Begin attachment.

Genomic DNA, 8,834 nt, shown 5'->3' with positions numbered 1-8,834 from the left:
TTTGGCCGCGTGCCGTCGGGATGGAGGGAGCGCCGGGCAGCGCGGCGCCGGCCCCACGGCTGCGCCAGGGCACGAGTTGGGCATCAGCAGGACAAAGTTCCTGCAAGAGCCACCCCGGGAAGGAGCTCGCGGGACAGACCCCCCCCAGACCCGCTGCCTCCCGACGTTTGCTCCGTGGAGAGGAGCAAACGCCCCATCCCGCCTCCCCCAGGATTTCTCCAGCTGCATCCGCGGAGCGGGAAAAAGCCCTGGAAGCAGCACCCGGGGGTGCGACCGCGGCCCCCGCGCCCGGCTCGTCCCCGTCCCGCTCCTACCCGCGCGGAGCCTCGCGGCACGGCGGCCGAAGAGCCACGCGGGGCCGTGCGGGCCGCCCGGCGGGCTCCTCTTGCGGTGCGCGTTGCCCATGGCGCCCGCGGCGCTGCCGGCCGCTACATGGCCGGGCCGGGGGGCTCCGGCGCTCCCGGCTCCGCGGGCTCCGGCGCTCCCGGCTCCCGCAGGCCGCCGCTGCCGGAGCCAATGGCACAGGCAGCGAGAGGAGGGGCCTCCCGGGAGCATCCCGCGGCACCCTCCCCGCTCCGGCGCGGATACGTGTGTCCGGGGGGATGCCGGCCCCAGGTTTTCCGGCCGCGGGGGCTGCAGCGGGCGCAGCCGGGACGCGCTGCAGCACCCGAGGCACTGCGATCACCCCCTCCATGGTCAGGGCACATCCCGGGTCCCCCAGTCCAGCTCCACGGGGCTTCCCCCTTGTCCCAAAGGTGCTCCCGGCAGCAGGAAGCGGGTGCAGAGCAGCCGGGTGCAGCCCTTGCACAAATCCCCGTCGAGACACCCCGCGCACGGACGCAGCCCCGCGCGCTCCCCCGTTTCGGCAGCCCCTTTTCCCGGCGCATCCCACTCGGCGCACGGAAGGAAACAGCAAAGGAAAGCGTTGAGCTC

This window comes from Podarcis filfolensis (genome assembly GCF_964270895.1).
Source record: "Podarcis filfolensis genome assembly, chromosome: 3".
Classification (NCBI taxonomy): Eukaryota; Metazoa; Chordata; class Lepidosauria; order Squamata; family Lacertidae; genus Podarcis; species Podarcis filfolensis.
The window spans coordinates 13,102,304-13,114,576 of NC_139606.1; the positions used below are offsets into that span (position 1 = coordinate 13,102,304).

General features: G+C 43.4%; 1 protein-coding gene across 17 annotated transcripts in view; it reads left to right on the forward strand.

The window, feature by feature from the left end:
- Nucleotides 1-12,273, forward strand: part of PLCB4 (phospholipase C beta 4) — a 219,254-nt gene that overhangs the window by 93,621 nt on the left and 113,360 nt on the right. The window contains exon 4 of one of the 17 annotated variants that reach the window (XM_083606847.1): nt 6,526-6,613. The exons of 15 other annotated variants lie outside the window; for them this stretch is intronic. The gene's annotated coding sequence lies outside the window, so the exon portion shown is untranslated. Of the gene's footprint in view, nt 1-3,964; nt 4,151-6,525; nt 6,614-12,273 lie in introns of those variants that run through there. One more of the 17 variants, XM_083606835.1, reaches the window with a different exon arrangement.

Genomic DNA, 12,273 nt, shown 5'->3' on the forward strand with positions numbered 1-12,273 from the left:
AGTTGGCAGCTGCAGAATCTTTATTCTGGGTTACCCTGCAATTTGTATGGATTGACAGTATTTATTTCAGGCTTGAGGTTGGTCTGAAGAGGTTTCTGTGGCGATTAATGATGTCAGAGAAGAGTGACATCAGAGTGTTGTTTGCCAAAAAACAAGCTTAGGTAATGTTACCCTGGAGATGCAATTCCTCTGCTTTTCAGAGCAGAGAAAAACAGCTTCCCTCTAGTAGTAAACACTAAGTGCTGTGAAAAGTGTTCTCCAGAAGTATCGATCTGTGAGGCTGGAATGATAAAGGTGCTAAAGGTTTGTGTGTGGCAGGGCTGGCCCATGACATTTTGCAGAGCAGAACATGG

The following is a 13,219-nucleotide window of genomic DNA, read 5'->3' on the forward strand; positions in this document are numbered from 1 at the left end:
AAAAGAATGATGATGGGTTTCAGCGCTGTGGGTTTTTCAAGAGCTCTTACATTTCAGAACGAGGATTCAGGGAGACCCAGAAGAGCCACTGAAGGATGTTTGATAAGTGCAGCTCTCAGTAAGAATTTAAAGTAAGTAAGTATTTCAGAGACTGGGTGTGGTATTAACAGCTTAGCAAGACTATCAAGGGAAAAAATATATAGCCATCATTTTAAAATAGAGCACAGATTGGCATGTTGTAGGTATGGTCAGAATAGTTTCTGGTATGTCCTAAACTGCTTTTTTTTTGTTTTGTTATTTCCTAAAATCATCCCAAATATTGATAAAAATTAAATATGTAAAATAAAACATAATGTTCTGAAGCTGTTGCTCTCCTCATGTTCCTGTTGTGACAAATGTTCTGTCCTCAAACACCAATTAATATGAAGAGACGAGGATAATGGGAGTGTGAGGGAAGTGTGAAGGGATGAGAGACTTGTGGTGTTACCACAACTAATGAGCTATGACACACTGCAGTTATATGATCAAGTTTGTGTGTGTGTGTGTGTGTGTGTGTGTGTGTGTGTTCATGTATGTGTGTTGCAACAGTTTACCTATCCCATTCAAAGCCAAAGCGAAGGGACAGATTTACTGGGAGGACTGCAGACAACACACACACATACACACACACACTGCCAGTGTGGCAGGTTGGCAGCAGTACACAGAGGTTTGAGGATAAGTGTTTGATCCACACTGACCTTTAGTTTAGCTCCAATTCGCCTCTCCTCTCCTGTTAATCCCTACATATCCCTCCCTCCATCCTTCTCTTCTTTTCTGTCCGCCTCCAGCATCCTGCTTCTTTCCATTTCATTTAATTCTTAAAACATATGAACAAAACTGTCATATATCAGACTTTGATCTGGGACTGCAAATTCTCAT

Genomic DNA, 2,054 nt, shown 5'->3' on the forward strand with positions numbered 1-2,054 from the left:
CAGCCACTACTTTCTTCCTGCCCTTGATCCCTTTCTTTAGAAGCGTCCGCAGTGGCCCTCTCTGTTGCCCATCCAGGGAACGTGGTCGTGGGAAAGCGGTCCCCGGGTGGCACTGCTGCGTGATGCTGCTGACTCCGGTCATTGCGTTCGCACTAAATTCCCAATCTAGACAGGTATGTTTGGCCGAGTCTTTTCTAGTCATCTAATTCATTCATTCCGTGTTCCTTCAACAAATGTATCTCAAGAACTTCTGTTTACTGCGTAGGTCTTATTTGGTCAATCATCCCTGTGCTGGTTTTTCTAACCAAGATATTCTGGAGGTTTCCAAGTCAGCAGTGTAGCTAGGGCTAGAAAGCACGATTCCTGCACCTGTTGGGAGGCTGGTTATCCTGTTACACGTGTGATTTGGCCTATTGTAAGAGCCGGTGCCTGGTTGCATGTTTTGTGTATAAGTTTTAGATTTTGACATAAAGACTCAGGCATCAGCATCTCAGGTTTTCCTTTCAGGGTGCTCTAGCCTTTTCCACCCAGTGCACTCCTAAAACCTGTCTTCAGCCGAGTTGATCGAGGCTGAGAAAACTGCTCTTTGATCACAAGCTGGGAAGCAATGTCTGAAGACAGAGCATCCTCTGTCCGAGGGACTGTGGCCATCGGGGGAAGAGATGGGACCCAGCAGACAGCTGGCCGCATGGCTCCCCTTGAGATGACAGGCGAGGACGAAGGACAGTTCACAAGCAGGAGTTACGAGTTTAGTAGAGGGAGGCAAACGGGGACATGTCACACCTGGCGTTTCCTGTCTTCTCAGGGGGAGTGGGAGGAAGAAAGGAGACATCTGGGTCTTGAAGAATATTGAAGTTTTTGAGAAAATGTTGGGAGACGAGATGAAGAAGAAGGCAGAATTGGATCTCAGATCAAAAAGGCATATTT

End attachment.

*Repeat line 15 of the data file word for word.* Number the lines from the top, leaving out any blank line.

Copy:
CAGCCACTACTTTCTTCCTGCCCTTGATCCCTTTCTTTAGAAGCGTCCGCAGTGGCCCTCTCTGTTGCCCATCCAGGGAACGTGGTCGTGGGAAAGCGGTCCCCGGGTGGCACTGCTGCGTGATGCTGCTGACTCCGGTCATTGCGTTCGCACTAAATTCCCAATCTAGACAGGTATGTTTGGCCGAGTCTTTTCTAGTCATCTAATTCATTCATTCCGTGTTCCTTCAACAAATGTATCTCAAGAACTTCTGTTTACTGCGTAGGTCTTATTTGGTCAATCATCCCTGTGCTGGTTTTTCTAACCAAGATATTCTGGAGGTTTCCAAGTCAGCAGTGTAGCTAGGGCTAGAAAGCACGATTCCTGCACCTGTTGGGAGGCTGGTTATCCTGTTACACGTGTGATTTGGCCTATTGTAAGAGCCGGTGCCTGGTTGCATGTTTTGTGTATAAGTTTTAGATTTTGACATAAAGACTCAGGCATCAGCATCTCAGGTTTTCCTTTCAGGGTGCTCTAGCCTTTTCCACCCAGTGCACTCCTAAAACCTGTCTTCAGCCGAGTTGATCGAGGCTGAGAAAACTGCTCTTTGATCACAAGCTGGGAAGCAATGTCTGAAGACAGAGCATCCTCTGTCCGAGGGACTGTGGCCATCGGGGGAAGAGATGGGACCCAGCAGACAGCTGGCCGCATGGCTCCCCTTGAGATGACAGGCGAGGACGAAGGACAGTTCACAAGCAGGAGTTACGAGTTTAGTAGAGGGAGGCAAACGGGGACATGTCACACCTGGCGTTTCCTGTCTTCTCAGGGGGAGTGGGAGGAAGAAAGGAGACATCTGGGTCTTGAAGAATATTGAAGTTTTTGAGAAAATGTTGGGAGACGAGATGAAGAAGAAGGCAGAATTGGATCTCAGATCAAAAAGGCATATTT